CSC’s announcement of its Q3 FY2017 results this week was a “no surprise” event. Which is what we expected.
Revenue for the quarter, at $1.9bn, was up 14% from Q3 FY2016 thanks to the inclusion of the XChanging and UXC revenue. Non-GAAP EPS was $0.81, some $0.11 above analyst expectations. GAAP EPS was $0.20, but nobody seems too worried about that. Bookings were $2.4bn or 1.3x revenue. Next Gen revenue was up 60% year-on-year. All told, these are respectable financial results. On a geographic basis, the performance was also healthy, but Mike Lawrie made a point of mentioning that UK was the only area to suffer a constant currency revenue decline year-on-year. This not does bode well for CSC UK employees!
The analyst questions focused far more on the merger with HPE Services than on the past quarter’s results. Mike Lawrie reported that the merger plans were progressing well, threw in a few anecdotes and specifics and everyone seemed happy. He sensibly dodged the questions on the potential impact of the Trump Presidency by saying it was too early to tell.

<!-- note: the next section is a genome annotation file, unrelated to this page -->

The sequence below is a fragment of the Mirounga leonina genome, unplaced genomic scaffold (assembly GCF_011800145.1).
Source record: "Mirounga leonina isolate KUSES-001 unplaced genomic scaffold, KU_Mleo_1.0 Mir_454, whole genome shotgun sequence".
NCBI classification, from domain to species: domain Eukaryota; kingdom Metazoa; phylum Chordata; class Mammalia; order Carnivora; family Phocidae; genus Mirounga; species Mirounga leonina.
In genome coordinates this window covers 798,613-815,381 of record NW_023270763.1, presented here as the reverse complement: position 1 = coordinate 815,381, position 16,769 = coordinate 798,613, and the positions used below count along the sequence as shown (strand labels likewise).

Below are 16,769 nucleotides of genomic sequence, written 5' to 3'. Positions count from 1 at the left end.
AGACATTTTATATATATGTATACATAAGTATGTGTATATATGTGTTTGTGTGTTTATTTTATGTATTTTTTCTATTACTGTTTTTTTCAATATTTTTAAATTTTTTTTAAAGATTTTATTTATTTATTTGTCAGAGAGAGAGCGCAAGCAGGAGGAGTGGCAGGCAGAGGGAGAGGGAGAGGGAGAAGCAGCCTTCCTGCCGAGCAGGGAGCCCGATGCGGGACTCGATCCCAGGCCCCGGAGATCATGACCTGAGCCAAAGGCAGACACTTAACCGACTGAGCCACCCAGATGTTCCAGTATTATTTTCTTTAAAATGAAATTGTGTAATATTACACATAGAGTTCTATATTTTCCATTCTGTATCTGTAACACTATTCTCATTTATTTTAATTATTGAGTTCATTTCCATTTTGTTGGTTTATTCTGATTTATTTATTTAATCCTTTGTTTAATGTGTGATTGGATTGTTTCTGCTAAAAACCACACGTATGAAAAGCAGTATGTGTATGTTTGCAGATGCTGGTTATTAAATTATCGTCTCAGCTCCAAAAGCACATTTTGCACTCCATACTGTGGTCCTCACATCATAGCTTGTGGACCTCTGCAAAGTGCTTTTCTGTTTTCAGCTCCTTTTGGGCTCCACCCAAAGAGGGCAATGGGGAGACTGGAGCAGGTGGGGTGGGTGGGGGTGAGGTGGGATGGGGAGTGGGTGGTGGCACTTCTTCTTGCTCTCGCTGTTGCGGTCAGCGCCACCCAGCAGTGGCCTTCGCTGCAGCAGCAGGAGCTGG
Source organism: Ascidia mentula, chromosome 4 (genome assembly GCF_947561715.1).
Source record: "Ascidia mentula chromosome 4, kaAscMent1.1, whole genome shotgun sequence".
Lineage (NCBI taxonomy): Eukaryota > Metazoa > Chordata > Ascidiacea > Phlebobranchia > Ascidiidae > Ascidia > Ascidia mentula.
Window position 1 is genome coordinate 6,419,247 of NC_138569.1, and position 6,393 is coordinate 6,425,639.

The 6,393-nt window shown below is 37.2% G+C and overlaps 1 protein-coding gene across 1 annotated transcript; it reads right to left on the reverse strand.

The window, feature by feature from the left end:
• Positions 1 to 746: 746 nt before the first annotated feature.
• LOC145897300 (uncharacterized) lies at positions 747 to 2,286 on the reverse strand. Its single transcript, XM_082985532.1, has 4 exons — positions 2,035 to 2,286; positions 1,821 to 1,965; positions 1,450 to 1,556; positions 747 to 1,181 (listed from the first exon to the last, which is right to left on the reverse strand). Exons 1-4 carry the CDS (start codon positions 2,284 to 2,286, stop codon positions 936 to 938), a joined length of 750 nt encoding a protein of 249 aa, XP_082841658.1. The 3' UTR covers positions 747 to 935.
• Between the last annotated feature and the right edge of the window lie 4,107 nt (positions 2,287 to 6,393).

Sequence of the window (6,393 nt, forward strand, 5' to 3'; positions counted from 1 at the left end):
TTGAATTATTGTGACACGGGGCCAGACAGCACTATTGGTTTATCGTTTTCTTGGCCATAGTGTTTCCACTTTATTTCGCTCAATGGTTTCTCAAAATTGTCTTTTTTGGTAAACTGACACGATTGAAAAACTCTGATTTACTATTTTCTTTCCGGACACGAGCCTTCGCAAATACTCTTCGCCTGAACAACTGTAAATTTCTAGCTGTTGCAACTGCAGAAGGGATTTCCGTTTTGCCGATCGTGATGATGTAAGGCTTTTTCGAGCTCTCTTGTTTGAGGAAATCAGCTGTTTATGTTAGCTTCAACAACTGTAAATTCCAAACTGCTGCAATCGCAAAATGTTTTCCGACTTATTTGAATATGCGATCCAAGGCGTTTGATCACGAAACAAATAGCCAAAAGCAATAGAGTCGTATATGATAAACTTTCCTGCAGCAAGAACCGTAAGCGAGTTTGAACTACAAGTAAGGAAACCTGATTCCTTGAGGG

CSC–HPE Newco top management has been identified and today the composition of its Board of Directors was announced. We are dismayed that Mike Lawrie has been named Chairman, President and CEO. It is poor Corporate governance to have one executive holdings these 3 roles. How quickly CSC has forgotten the dramatic consequences of the last time one executive held all three roles! There was a good reason to split the roles within CSC just before Mike Lawrie joined. The reason is still valid today, irrespective of the name of the jobholder. We hope that Meg Whitman and the other non-executive directors will show the determination and cojones to provide real oversight and challenge Lawrie as needed in order to offset this concentration of power in one man.
So CSC successfully moved a step closer to its merger with HPE and to another massive payday for Mike Lawrie.